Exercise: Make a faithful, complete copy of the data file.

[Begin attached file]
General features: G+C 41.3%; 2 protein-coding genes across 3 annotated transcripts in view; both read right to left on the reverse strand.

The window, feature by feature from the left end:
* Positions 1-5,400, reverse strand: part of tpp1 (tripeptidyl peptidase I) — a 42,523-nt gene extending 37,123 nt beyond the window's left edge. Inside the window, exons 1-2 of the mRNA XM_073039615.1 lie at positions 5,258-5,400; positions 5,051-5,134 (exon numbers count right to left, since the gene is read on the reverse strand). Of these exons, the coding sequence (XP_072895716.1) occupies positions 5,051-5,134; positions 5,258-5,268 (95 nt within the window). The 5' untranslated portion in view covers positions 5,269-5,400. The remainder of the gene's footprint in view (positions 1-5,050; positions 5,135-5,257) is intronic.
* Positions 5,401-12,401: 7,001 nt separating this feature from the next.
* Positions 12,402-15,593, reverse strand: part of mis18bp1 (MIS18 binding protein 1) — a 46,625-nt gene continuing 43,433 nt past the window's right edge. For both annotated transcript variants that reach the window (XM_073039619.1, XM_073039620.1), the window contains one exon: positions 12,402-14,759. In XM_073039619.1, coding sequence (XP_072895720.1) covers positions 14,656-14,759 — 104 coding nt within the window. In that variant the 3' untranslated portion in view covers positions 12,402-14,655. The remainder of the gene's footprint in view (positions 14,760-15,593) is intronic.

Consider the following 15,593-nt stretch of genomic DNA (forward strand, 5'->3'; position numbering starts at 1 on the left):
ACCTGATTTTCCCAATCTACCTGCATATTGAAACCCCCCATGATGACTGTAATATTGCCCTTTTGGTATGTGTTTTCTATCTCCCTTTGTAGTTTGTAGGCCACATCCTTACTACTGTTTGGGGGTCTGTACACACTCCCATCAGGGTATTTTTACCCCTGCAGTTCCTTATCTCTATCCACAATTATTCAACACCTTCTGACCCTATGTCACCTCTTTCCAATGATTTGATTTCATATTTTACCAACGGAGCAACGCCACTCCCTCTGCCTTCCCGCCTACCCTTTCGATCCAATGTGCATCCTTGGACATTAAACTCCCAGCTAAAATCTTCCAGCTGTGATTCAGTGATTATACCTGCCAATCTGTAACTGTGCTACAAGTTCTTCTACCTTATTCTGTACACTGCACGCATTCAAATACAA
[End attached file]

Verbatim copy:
General features: G+C 41.3%; 2 protein-coding genes across 3 annotated transcripts in view; both read right to left on the reverse strand.

The window, feature by feature from the left end:
* Positions 1-5,400, reverse strand: part of tpp1 (tripeptidyl peptidase I) — a 42,523-nt gene extending 37,123 nt beyond the window's left edge. Inside the window, exons 1-2 of the mRNA XM_073039615.1 lie at positions 5,258-5,400; positions 5,051-5,134 (exon numbers count right to left, since the gene is read on the reverse strand). Of these exons, the coding sequence (XP_072895716.1) occupies positions 5,051-5,134; positions 5,258-5,268 (95 nt within the window). The 5' untranslated portion in view covers positions 5,269-5,400. The remainder of the gene's footprint in view (positions 1-5,050; positions 5,135-5,257) is intronic.
* Positions 5,401-12,401: 7,001 nt separating this feature from the next.
* Positions 12,402-15,593, reverse strand: part of mis18bp1 (MIS18 binding protein 1) — a 46,625-nt gene continuing 43,433 nt past the window's right edge. For both annotated transcript variants that reach the window (XM_073039619.1, XM_073039620.1), the window contains one exon: positions 12,402-14,759. In XM_073039619.1, coding sequence (XP_072895720.1) covers positions 14,656-14,759 — 104 coding nt within the window. In that variant the 3' untranslated portion in view covers positions 12,402-14,655. The remainder of the gene's footprint in view (positions 14,760-15,593) is intronic.

Consider the following 15,593-nt stretch of genomic DNA (forward strand, 5'->3'; position numbering starts at 1 on the left):
ACCTGATTTTCCCAATCTACCTGCATATTGAAACCCCCCATGATGACTGTAATATTGCCCTTTTGGTATGTGTTTTCTATCTCCCTTTGTAGTTTGTAGGCCACATCCTTACTACTGTTTGGGGGTCTGTACACACTCCCATCAGGGTATTTTTACCCCTGCAGTTCCTTATCTCTATCCACAATTATTCAACACCTTCTGACCCTATGTCACCTCTTTCCAATGATTTGATTTCATATTTTACCAACGGAGCAACGCCACTCCCTCTGCCTTCCCGCCTACCCTTTCGATCCAATGTGCATCCTTGGACATTAAACTCCCAGCTAAAATCTTCCAGCTGTGATTCAGTGATTATACCTGCCAATCTGTAACTGTGCTACAAGTTCTTCTACCTTATTCTGTACACTGCACGCATTCAAATACAA